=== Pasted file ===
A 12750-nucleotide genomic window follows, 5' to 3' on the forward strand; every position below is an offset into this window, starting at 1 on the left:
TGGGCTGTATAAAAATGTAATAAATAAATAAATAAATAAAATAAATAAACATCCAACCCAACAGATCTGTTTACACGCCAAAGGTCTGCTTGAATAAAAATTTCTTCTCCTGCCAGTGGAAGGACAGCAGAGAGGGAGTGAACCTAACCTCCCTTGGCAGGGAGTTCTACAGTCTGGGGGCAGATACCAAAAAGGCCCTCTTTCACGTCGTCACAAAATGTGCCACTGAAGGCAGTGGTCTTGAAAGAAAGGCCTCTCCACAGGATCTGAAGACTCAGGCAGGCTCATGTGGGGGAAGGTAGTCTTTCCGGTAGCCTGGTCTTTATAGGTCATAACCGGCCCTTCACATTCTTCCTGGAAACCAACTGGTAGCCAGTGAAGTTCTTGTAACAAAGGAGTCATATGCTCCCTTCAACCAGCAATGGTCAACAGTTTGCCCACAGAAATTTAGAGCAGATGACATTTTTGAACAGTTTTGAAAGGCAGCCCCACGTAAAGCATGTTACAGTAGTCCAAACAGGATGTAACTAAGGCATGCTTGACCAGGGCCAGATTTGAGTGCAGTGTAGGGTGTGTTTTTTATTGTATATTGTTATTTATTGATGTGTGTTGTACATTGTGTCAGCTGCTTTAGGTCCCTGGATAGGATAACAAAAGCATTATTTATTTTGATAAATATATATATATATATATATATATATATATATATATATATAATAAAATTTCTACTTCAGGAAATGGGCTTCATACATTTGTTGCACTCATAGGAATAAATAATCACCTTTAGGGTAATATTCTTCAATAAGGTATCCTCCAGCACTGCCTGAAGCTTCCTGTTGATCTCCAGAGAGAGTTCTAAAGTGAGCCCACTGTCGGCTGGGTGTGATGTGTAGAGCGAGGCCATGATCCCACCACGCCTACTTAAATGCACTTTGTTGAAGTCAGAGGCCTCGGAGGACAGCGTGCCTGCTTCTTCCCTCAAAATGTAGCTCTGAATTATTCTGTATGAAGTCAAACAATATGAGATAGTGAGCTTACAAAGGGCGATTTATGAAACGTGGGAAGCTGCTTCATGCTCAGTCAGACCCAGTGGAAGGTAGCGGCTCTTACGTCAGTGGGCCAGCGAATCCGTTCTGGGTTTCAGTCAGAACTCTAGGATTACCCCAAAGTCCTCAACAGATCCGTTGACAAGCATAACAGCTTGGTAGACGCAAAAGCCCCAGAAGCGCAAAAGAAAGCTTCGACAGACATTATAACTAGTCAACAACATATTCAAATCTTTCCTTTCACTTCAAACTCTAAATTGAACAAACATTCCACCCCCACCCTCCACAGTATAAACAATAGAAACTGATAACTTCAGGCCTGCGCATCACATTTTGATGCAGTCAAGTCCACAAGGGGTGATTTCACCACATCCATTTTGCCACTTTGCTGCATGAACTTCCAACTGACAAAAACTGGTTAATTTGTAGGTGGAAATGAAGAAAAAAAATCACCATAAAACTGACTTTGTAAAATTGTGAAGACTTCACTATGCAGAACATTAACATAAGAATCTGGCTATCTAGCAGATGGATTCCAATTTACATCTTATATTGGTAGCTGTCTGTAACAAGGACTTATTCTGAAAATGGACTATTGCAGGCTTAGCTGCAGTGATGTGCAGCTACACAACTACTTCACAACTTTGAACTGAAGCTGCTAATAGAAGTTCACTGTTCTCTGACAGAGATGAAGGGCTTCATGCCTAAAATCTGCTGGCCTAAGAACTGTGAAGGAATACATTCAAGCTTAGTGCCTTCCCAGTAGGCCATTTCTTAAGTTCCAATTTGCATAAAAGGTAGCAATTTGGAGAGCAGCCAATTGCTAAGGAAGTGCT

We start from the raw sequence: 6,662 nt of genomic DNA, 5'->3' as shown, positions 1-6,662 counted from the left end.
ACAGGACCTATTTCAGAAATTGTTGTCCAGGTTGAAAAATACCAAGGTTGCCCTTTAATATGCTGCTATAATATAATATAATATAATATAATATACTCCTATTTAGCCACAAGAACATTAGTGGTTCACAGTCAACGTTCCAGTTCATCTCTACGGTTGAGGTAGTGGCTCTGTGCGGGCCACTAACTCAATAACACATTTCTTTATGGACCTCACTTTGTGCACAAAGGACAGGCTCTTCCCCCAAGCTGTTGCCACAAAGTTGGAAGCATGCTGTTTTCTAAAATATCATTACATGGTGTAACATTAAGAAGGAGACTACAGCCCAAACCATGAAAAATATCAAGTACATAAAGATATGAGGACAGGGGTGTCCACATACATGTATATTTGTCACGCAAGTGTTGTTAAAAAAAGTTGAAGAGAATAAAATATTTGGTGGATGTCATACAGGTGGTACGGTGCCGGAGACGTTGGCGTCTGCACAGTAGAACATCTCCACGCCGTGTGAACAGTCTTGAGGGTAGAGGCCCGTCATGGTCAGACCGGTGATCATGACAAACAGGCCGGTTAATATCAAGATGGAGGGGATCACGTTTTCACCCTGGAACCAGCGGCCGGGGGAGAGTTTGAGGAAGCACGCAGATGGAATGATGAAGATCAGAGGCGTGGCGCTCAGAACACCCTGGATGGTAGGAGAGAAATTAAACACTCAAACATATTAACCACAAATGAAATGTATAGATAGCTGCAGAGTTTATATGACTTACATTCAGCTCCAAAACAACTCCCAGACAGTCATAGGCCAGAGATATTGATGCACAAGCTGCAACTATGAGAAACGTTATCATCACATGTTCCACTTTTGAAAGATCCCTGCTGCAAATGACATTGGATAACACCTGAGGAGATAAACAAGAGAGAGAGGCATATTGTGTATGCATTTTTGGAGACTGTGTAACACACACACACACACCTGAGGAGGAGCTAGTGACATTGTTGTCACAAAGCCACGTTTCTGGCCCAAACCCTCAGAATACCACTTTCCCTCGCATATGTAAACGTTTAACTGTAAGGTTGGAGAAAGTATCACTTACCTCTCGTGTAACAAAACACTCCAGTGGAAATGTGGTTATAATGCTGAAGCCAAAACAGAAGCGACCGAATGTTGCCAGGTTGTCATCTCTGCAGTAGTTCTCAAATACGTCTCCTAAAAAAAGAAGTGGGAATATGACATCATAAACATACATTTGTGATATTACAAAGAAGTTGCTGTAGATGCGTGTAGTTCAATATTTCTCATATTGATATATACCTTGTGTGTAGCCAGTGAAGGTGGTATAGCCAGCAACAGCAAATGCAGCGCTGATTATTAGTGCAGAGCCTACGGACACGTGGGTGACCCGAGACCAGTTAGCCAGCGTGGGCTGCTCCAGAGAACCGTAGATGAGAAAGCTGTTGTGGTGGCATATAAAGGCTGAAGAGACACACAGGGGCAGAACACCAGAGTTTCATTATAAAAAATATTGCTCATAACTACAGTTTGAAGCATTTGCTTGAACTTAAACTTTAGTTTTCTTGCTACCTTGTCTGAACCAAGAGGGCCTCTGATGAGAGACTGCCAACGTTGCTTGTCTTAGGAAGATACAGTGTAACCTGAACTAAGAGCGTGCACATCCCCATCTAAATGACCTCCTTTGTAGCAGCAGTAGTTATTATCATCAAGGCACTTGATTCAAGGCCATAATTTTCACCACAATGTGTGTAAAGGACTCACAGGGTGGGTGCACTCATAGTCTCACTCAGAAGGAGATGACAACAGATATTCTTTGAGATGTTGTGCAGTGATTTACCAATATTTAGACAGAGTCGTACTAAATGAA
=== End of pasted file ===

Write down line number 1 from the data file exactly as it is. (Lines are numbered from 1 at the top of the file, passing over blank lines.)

A 12750-nucleotide genomic window follows, 5' to 3' on the forward strand; every position below is an offset into this window, starting at 1 on the left: